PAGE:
South Africa’s power crisis is effectively death by a thousand cuts. It’s the consequence of decades of poor policy choices and inappropriate regulation, pitiable governance at Eskom, which enabled highly damaging political interference, and the extremely poor management of the old plants and even worse construction management of the new ones – all amplified by extreme corruption, a flight of skills and, more recently, active sabotage.
Given the ongoing decline in the energy availability factor (EAF) of the coal fleet and the lack of new replacement generation from Eskom and independent power producers (IPPs), the intensity of loadshedding is currently being determined largely by Eskom’s financial ability to buy diesel, as well as the logistics and storage constraints associated with the open-cycle gas turbines.
Efforts are under way to stabilise the EAF, with a particular focus on six underperforming coal stations. But to do so, time, space and money are required for maintenance. Creating time in the short term implies either more diesel or more loadshedding. Creating space requires much more non-Eskom generation.
Because the regulator has not approved Eskom’s request for more diesel, the only other short-term options are for the taxpayer to provide Eskom with money (a move that the National Treasury has hitherto resisted), or for ongoing intense loadshedding until the EAF is stabilised and new generation added.
The failure of government to procure new private generation from IPPs, owing to a seven-year disruption to the public procurement programme and, more recently, the failure of successive emergency and renewables bid windows, means there is little near-term supply side relief in prospect. That said, recent market reforms allowing private generators to build grid-connected utility-scale projects offer genuine promise, but not immediately.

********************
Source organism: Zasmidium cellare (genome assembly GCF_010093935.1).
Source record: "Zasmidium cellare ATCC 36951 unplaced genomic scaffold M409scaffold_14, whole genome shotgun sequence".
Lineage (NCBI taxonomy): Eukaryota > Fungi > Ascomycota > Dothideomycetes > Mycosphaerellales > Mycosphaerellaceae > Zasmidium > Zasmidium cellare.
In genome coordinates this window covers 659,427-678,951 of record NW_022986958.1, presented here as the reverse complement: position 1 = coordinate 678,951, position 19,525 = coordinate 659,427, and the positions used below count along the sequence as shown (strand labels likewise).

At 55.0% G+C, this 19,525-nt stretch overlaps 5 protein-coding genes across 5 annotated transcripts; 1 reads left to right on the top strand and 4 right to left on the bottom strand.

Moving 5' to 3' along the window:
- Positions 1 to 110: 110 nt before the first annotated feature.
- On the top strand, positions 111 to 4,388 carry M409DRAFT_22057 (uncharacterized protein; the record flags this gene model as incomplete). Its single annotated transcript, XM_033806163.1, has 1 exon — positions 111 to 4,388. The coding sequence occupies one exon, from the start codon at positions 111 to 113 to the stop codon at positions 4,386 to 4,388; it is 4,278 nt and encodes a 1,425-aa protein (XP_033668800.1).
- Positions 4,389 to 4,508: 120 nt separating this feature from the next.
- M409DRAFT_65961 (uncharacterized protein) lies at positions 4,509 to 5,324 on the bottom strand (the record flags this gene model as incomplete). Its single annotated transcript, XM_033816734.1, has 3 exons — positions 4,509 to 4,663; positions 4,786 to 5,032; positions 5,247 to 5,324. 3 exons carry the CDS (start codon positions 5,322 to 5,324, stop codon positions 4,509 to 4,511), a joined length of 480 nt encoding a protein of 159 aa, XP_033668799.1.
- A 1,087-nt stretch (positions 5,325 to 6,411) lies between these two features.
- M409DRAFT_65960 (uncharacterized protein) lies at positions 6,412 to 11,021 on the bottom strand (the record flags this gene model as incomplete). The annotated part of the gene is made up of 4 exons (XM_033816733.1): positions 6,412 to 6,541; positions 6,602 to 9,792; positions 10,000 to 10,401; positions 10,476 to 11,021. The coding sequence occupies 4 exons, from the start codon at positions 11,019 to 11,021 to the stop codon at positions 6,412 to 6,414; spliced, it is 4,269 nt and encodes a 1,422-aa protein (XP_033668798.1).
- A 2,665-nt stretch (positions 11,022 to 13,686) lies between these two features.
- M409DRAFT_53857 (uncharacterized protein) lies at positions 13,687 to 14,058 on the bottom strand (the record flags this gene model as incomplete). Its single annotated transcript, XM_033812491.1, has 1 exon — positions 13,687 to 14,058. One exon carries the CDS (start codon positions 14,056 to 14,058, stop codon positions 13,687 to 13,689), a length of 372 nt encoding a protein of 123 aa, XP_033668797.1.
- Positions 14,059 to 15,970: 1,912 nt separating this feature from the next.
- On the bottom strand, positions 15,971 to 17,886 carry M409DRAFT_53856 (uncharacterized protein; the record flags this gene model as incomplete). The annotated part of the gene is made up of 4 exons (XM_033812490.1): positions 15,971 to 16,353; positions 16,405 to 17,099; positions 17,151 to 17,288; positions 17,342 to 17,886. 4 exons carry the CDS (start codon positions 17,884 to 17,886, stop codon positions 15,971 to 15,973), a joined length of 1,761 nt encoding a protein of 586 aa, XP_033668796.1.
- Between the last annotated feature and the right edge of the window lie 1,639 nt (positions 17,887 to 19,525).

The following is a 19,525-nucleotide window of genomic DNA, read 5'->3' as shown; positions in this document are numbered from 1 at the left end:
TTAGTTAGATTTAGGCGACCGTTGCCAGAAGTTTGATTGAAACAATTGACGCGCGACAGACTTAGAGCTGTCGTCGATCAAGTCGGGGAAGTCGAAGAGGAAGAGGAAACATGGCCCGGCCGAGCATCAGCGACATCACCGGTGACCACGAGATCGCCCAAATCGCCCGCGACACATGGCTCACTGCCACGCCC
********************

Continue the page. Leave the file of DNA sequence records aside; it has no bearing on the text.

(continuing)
Therefore, other supply- and demand-side options will have to be pursued with greater urgency, including facilitating (through incentives) residential rooftop solar and storage. There is also potential to implement the standard offer to mop up any surplus electricity from businesses in a position to do so, and to import some additional power from the region.
For any of the interventions to work, however, it is vital that there be no muddling of the solutions and the problems. Frustratingly, this is not currently the case, with some commentators repeatedly blaming renewable energy for loadshedding.
Nothing could be further from the truth. The loadshedding problem is entirely down to the dismal performance of the coal fleet and the failure of government and Eskom to introduce new generation at a pace and scale needed to offset that decline.
Given the backlogs, it may not be possible (or would be extremely expensive) to recover some of the coal units that have broken down and are definitely not “idling”.
Yes, Eskom must stabilise the EAF, but to focus on that to the exclusion of urgently implementing the market changes (including the unbundling of Eskom) needed to stimulate investment in new grid, solar, wind and flexible generators that offer the most sustainable route out of this crisis would be ruinous.
Edited by: Terence Creamer
Creamer Media Editor
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